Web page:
Filling station

Gasoline sloshes, rings inside the can,
above the fumes the clean autumn sky.
Birds lift from the pumps,
getting where I want to be.
I drive home, ignore the rear view mirror.

My wings are borrowed, they don’t fit well.
If I could scrape together a bird in language,
command it to flap, squawk and fly —
the sky would be more forgiving.

In my work room the pipes leak, plaster drips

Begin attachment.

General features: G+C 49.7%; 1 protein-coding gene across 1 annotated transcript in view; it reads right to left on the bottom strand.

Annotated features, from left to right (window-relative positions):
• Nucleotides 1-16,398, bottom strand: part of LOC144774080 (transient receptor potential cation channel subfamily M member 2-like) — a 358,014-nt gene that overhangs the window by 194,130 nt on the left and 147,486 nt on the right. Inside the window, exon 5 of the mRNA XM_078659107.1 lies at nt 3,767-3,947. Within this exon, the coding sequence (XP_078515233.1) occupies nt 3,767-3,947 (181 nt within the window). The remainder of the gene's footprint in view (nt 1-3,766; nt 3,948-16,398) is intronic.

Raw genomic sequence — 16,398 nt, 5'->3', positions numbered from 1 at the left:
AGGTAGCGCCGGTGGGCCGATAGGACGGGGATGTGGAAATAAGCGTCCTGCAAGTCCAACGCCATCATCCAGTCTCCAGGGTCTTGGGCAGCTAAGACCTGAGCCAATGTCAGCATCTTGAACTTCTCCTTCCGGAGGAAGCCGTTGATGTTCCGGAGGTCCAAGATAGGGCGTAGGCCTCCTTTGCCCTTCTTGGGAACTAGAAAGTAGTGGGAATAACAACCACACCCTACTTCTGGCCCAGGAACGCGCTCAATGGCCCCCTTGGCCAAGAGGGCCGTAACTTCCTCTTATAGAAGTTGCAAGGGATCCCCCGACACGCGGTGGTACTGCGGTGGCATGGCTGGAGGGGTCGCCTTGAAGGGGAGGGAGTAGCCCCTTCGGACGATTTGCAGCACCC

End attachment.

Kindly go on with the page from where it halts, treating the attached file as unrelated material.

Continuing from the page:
from cracked, chipping walls
the statues I’ve attempted don’t know themselves,
Fallen angels crashed, missions aborted, emptied out.

In the woods beyond, squirrels curl in thickets,
eyes sliced open, noticing, blended with the all.
In bushes, songbirds dance on twigs
like raindrops sinking down the childhood bedroom window
where I imagined being something more than what I am.